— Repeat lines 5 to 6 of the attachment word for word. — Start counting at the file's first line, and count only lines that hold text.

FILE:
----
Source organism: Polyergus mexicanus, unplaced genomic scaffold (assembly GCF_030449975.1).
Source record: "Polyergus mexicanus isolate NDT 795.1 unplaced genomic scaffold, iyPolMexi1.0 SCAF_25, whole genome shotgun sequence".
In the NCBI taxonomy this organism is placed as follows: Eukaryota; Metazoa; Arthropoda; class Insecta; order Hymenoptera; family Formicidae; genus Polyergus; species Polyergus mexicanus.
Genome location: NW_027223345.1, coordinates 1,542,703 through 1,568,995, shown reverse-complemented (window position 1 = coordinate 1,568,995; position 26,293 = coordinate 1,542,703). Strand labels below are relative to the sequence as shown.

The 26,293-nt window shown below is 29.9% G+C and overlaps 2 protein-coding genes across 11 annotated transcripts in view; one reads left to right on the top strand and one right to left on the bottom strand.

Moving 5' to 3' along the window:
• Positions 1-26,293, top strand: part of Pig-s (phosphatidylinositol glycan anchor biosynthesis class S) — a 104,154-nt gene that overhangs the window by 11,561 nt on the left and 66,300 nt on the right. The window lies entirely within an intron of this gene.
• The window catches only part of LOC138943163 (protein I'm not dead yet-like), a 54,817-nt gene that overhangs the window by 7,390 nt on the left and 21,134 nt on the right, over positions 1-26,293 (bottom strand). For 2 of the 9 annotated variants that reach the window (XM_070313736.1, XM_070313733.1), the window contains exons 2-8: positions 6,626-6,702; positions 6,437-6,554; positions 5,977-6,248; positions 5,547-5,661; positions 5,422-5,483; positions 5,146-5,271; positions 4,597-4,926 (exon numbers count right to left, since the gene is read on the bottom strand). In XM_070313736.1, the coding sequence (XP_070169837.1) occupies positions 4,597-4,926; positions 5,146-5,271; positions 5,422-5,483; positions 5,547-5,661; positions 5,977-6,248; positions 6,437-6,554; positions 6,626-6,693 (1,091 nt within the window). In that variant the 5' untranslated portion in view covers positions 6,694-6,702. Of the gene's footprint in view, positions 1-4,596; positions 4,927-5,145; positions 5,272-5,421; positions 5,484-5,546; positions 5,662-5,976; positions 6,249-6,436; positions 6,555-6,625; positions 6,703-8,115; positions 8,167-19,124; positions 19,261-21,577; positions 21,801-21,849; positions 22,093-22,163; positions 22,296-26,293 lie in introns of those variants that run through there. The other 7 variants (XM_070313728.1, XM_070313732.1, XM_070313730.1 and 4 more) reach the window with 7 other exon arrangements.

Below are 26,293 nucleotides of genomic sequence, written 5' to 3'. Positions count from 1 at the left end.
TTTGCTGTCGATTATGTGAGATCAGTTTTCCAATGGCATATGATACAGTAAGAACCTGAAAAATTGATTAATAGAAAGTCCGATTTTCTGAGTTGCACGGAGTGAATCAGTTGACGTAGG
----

The 26,293-nt window shown below is 29.9% G+C and overlaps 2 protein-coding genes across 11 annotated transcripts in view; one reads left to right on the top strand and one right to left on the bottom strand.

Moving 5' to 3' along the window: